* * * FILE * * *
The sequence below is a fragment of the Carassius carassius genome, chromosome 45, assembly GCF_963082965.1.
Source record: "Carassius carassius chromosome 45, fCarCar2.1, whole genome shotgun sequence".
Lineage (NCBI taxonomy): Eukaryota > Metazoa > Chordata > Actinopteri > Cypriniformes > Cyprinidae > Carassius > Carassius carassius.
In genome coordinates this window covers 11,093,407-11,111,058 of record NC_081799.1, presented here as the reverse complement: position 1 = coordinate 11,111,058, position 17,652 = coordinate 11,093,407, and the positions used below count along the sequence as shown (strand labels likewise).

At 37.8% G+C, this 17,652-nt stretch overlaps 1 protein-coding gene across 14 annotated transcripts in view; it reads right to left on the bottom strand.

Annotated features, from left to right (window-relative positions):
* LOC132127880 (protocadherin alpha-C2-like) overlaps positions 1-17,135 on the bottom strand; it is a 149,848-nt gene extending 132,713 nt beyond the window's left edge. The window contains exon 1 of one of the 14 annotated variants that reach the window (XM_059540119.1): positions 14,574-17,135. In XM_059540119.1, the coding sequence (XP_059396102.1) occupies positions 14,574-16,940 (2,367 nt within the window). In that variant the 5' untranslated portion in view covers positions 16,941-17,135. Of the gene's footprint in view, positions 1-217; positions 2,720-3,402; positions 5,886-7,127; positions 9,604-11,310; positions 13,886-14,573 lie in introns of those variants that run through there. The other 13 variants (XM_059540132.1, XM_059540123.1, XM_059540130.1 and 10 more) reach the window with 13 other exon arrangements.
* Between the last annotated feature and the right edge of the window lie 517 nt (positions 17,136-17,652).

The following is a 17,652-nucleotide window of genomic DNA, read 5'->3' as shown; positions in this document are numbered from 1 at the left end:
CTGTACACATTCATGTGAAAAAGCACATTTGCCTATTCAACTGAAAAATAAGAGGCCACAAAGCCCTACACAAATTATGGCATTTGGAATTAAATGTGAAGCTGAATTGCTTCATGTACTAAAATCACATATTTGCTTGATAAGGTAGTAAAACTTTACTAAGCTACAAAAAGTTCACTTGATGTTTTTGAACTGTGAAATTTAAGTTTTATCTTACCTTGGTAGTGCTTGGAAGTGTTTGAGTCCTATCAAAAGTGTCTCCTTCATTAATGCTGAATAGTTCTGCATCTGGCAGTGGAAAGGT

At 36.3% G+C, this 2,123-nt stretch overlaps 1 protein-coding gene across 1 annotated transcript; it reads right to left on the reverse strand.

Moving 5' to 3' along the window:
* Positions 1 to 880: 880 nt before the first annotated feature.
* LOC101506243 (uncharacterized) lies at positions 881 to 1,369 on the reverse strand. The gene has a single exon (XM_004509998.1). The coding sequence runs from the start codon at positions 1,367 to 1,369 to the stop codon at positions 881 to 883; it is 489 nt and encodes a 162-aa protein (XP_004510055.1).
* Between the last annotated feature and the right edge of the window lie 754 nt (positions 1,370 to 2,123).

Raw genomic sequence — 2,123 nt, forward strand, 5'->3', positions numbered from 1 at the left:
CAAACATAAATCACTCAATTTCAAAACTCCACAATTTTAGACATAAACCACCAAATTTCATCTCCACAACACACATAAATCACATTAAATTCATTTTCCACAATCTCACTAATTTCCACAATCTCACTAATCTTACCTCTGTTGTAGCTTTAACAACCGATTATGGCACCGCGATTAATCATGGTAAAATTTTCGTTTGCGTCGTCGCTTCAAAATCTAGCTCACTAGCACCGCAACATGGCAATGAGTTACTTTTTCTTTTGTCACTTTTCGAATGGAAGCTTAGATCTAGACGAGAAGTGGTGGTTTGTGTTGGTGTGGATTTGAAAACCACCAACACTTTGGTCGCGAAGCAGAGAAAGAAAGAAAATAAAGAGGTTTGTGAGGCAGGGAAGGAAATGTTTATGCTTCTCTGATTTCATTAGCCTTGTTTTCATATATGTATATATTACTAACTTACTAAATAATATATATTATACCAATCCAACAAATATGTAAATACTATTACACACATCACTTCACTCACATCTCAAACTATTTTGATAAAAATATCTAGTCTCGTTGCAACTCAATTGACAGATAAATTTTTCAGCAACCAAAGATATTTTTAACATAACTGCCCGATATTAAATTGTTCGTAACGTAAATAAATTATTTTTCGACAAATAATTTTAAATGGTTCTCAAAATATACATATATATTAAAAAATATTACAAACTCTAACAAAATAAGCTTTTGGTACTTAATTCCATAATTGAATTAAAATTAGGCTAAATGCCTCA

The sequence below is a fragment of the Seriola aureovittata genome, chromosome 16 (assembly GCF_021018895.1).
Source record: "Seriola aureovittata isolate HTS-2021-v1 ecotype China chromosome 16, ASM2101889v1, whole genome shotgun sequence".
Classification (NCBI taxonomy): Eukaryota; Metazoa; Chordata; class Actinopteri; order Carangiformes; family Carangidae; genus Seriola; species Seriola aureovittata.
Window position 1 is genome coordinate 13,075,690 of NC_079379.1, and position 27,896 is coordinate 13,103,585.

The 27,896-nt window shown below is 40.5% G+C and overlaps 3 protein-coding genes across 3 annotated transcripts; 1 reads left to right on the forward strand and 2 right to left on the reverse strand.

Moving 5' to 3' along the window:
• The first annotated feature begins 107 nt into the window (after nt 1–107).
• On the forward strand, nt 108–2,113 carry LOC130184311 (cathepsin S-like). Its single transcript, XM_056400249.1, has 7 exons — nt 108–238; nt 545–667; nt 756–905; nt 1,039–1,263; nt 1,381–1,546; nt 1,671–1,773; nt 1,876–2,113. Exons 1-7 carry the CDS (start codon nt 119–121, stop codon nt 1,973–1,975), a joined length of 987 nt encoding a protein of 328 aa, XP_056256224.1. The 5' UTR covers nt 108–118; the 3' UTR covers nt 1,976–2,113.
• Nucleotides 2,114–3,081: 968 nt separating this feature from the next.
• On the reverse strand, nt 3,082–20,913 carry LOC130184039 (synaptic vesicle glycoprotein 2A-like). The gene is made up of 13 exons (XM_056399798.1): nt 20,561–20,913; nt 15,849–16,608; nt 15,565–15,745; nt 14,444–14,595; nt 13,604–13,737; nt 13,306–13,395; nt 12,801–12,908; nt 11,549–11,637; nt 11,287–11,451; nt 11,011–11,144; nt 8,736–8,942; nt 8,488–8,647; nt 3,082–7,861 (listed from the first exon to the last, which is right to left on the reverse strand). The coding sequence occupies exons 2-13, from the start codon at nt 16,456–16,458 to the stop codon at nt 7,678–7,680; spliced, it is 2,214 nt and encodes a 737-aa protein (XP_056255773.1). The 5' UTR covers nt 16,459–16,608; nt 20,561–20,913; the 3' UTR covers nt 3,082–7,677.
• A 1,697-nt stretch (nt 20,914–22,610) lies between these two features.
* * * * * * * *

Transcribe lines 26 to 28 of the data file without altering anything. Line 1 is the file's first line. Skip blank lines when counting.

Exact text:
• Nucleotides 2,114–3,081: 968 nt separating this feature from the next.
• On the reverse strand, nt 3,082–20,913 carry LOC130184039 (synaptic vesicle glycoprotein 2A-like). The gene is made up of 13 exons (XM_056399798.1): nt 20,561–20,913; nt 15,849–16,608; nt 15,565–15,745; nt 14,444–14,595; nt 13,604–13,737; nt 13,306–13,395; nt 12,801–12,908; nt 11,549–11,637; nt 11,287–11,451; nt 11,011–11,144; nt 8,736–8,942; nt 8,488–8,647; nt 3,082–7,861 (listed from the first exon to the last, which is right to left on the reverse strand). The coding sequence occupies exons 2-13, from the start codon at nt 16,456–16,458 to the stop codon at nt 7,678–7,680; spliced, it is 2,214 nt and encodes a 737-aa protein (XP_056255773.1). The 5' UTR covers nt 16,459–16,608; nt 20,561–20,913; the 3' UTR covers nt 3,082–7,677.
• A 1,697-nt stretch (nt 20,914–22,610) lies between these two features.